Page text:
A dam was built above the mine, the water piped down through ever-decreasing sized pipe, and shot against a large wheel lined with cups. The water spun the wheel 200 times a minute, and power, the cheapest kind of power, was created. Drew Bailey’s idea powered the mine for 30 years.
Incidentally, this water flows the same today as it did then, and a responsible engineer says its 30 horsepower can be increased to 100. This water flows down Chariot Canyon for a short distance, then most of it sinks into the earth, finally reaching underground desert reservoirs. Frank Herron, the present owner, keeps the two crushers and ball-mill in tip-top condition, and they can be started up in short order. Miners still bring in some ore for him to crush, but operations in the Julian-Banner area are practically at a stand-still because of high production costs and of the pegged price of gold, at $35 an ounce.
In actual production, state mining records say that the Ready Relief, with $500,000, was second only to the Golden Chariot in the entire Banner mining district, but the Chariot was through by 1876, whereas the Relief kept going into the’20s, and has “steam up” today! It was the steadiest producer of all the mines in the entire Julian district.
The Baileys kept the mine until 1874, when they sold it to Neyhard and Schuyler, of San Diego, for $45,000. The new owners put $50,000 into improvements, and operated it until 1881, when, at the, death of Neyhard, Schuyler sold it back to Drew and Jim Bailey. It remained a steady producer, and, even in the ’90s, when most mines were idle, the Ready Relief was making money. This mine was noted for an unusual formation, the quartz occurring in folds, like a succession of waterfalls, some small, others large, even to 20 feet in width.
But this is the story of a family, as well as of a mine. When the mine was sold in 1874 to Neyhard and Schuyler, Drew Bailey moved into Julian, which he had founded four years before, after homesteading several hundred acres. His brother Frank went to Australia, and Lewis Redman, partner, went to San Francisco to meet his sister, coming in by train from St. Louis. He was never heard from again. Jim Bailey stayed in Julian, and later, with Drew, bought back the Ready Relief.
In 1875, Drew Bailey married Annie Laurie Redman, niece of Lewis B. Redman. They had 12 children, six being born in Julian, and six in Chariot Canyon at the Ready Relief mine. Today, two children survive: Miss Lela E. Bailey, of San Diego, and Mrs. Eunice Derrick, of Brawley. There are also 18 grandchildren, 33 greats, and eight great-greats.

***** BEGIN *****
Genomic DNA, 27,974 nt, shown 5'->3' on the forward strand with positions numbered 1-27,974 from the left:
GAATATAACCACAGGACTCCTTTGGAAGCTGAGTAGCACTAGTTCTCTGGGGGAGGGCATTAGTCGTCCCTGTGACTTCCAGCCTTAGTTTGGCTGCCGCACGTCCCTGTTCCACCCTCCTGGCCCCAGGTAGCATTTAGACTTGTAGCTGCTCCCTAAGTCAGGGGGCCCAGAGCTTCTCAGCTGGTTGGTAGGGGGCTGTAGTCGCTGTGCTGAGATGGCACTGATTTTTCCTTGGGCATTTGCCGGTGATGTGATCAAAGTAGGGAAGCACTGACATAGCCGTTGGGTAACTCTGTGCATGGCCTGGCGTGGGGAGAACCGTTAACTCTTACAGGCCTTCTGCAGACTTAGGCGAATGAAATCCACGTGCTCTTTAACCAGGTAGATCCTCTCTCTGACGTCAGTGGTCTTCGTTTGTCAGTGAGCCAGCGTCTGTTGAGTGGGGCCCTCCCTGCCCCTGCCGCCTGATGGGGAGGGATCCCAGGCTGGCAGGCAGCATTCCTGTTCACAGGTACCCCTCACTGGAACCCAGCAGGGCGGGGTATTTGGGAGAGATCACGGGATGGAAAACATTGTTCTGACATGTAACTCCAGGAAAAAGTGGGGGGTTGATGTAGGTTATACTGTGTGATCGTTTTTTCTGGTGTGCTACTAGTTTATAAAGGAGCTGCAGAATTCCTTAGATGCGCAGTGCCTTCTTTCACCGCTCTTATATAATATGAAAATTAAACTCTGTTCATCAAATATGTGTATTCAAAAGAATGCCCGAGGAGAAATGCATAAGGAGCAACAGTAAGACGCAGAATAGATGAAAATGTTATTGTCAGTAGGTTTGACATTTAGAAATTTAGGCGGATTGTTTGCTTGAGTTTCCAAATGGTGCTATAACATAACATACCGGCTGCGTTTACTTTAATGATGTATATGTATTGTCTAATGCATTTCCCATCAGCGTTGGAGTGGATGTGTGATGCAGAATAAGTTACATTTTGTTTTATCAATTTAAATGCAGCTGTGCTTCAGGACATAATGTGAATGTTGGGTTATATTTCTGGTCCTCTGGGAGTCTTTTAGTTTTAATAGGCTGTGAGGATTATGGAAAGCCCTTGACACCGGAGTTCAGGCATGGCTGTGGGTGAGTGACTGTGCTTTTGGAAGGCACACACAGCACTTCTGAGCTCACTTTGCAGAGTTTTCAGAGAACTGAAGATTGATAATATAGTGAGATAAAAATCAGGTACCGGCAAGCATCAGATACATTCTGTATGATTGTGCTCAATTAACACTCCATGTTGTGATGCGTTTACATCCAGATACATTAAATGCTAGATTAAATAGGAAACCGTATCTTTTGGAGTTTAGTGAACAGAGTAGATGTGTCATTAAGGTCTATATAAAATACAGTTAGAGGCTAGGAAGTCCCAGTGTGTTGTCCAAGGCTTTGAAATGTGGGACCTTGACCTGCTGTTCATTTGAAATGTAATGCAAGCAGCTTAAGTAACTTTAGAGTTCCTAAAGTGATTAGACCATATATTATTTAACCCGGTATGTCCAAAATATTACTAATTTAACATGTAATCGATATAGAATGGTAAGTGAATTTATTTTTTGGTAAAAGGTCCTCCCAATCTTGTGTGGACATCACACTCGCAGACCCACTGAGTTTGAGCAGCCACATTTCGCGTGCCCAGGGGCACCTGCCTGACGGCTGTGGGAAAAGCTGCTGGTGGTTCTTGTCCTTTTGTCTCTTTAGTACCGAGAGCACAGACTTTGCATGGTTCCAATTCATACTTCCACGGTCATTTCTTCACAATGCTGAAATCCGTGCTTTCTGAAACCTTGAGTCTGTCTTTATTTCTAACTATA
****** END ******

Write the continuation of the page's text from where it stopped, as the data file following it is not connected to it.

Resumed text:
In Julian, Drew gave land for a school, a church, a town hall, a high school, and a jail; the Baptist church also availed itself of his offer of land. There were reports that the Baileys sold the mine in 1904, but Lela Bailey says they didn’t -that her father and her aunt owned it in 1921, when Drew Bailey died. Jim Bailey died in 1909, and when Drew passed on in 1921, his son, Luther (for 25 years Deputy County Recorder) decided to sell the mine for his mother and aunt. He finally sold it to the North Hubbard Mining Company, of Los Angeles, in 1938. Later, the mine went to the present owner, Frank Herron, of Pasadena. Herron is a retired attorney, and owns some 20 other mines — all contiguous — on over 400 acres in ever watered Chariot Canyon.
Miss Bailey and her sister, Mrs. Derrick, say that life at the Ready Relief mine near Banner was more than interesting. Both were born at the Bailey home several hundred feet south of the mine, a “small home at first, but as more brothers and sisters came along, it had to be enlarged.”
The Bailey home in. Chariot Canyon was destroyed by fire in 1938, a great fire that started in Pine Hills, swept eastward into Kentwood-in-the-Pines, and down into the canyon. Scars of the fire are still plainly visible, as is the old cook-stove.
Miss Bailey taught school in Banner, Julian, and other mountain areas, as did several of her sisters. She said that miners often came to their home in the canyon in order to “sample her mother’s cooking. Corn bread was a great favorite with them, but they would have little to do with beans, saying they had them all the time.”
She remembers gold bullion from the Ready Relief. “It would be poured into small crucibles, and when cooled, looked like a bar of yellow Fels-Naphtha soap. Mamma and we girls would sew the bars in canvas coverings, Pappa would take them into Julian and ship them by Wells-Fargo to San Francisco.”
About the Ready Relief, she said: “My Pappa once had 25 miners at the Ready Relief, and it was a busy place; we also had a good vegetable garden in the canyon. Pappa also had 80 head of cattle in ‘Bailey Field’ (where the high school is now) at Julian. We went to school in Banner when we lived at the Ready Relief, and the school was near all the saloons, all of them being in a row. Mamma would say for us not to tarry near the saloons, but to hurry home. No one ever bothered us. At Christmas, we always had a program at the school. There would be much music, most of it by stringed instruments, although one man always played the ‘bones’.”
Little remains of the Banner City of the ’70s; most of the autoists coming down Banner Grade from Julian pass it by without stopping, intent on getting to Borrego, and the desert, and Chariot Canyon is not the lusty place it once was. But the mines are there waiting, the crushers at the Ready Relief can get going in 20 minutes, the canyon and its big trees are ever-green with the eternal water, and, over it all, there’s an air of expectancy that someone will come soon and “call the card.”
It’s not improbable that someone will do it. Frank Herron is sure of it. And he’s got some mighty fine specimens from the Ready Relief to back him up.